Bay Area Bike Share officials say this color and design are only preliminary the "front runner" options.
Update 4:53 p.m.: The SFMTA just launched a bike-share station crowdsourcing map (using, we should note, a tool from OpenPlans, Streetsblog’s parent organization). The agency wants “people’s comments on where they would like to see Bay Area Bike Share stations as well as what they think of the initial 35 station locations,” said spokesperson Ben Jose.
It’s probably safe to get excited now.
San Franciscans got their first glimpse [PDF] at how the bikes and the price scheme for the new Bay Area Bike Share system are shaping up at an open house held by the SFMTA yesterday.
The seafoam celeste color and logo on the wheel “skirt guard” shown above are not final — they’re just the “front runner” designs that have come out of deliberations between the various agencies and stakeholder groups involved, said Heath Maddox, the SFMTA’s bike-share program manager.
Bay Area Bike Share's price scheme is expected to be within the normal range of other bike-share systems around the country. Click to enlarge.
“This is a color that hasn’t been used in any other bike-share system, so the manufacturer has to test it on half a dozen different frames to ensure the quality and consistency,” said Maddox.
Bay Area Bike Share, set to launch in August, will be managed by Alta, which also launched Citi Bike — the nation’s largest system — in New York City on Monday. The 6,000-bike Citi Bike system is already being used for more than 10,000 trips per day, and nearly 24,000 members have signed up. Bay Area Bike Share will use the same sturdy bike models as Citi Bike, except they’ll have more gears (seven as opposed to three).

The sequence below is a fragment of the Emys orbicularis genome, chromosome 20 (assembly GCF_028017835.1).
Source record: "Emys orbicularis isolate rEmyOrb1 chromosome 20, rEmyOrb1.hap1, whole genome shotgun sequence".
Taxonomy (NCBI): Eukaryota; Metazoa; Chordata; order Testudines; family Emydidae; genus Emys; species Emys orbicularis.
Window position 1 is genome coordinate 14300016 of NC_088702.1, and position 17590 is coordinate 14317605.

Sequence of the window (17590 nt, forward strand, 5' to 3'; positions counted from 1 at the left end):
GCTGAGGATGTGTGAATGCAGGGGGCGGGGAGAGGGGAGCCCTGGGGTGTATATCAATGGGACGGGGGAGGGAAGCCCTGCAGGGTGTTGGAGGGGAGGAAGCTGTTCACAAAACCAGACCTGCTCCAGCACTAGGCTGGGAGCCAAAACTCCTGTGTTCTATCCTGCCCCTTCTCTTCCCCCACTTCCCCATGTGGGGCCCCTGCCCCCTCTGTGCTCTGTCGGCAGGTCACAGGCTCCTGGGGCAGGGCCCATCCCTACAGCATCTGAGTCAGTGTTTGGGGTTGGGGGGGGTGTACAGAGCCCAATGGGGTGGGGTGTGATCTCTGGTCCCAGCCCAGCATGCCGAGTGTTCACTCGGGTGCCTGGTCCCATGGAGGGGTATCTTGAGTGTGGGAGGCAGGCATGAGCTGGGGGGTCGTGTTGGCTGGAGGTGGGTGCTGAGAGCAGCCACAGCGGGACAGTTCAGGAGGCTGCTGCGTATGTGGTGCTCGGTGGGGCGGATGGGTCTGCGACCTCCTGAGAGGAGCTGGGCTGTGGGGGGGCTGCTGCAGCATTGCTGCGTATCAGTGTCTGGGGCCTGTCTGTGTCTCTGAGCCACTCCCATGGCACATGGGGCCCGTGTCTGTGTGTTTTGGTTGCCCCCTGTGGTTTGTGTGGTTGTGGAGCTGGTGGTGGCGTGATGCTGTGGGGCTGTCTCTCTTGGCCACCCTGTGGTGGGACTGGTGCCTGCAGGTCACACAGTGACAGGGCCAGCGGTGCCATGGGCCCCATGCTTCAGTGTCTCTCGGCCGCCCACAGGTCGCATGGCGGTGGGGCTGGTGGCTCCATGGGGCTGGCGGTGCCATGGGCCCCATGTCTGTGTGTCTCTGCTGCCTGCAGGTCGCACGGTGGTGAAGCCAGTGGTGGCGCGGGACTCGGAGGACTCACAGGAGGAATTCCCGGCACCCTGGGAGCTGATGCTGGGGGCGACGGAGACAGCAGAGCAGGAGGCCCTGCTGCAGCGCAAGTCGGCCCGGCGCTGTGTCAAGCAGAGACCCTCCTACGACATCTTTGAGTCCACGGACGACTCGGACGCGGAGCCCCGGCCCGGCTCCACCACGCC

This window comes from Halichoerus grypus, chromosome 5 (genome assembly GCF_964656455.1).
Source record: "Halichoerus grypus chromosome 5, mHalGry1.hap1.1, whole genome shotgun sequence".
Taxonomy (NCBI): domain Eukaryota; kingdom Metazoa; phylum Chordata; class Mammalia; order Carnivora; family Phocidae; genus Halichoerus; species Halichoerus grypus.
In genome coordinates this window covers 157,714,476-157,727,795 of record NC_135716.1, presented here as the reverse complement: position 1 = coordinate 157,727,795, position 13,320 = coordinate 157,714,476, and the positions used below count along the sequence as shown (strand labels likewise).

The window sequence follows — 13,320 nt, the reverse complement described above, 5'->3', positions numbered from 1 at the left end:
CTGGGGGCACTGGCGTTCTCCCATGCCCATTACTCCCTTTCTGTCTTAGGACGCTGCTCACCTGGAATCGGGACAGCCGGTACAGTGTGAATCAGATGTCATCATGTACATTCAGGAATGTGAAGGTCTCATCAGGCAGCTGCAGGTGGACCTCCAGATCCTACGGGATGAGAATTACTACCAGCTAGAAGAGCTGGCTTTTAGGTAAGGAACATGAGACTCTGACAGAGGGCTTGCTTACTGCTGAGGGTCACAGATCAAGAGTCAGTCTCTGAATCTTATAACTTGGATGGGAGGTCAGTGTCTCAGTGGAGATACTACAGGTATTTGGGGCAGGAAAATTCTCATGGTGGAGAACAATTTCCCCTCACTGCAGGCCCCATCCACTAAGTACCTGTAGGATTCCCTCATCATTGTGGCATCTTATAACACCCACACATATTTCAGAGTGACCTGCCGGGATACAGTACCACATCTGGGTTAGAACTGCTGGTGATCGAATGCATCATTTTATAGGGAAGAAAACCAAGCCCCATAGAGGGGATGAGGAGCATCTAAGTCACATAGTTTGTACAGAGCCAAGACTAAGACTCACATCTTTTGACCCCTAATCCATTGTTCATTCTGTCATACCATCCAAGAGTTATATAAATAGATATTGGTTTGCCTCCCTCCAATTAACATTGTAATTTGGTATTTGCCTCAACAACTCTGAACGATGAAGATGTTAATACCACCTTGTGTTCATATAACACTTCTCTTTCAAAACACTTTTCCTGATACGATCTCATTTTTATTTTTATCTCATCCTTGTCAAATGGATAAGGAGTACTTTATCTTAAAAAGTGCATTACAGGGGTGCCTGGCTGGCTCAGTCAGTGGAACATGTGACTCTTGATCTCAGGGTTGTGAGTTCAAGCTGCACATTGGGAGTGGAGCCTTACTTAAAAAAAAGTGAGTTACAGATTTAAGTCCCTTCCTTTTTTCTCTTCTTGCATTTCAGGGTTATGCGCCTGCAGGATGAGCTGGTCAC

With SF’s launch including only 350 bikes at 35 downtown stations (and another 350 in four cities down to San Jose), advocates have called for SF to move quickly to expand its system, since bike-share systems that are too small to serve a useful range risk under-use and failure. By next spring, Maddox said Bay Area Bike Share is expected to expand to the full 1,000 bikes originally promised for the pilot (which would include a total of 500 in downtown SF).
“We hear loud and clear that people want this to go big, and we want it to go big, too,” said Maddox. “We’re turning over every stone for sums of money to help it hit the ground running.”
Karen Schkolnick, grant program manager for the Bay Area Quality Management District — the agency coordinating the regional program — said that the agency will soon launch a “request for proposals” for private sponsors to help fund an expansion. She also said the BAAQMD has been fielding interest from officials in other counties, like Marin, who are interested in bringing the bike-share to their cities. “We’re busy, busy every day,” she said.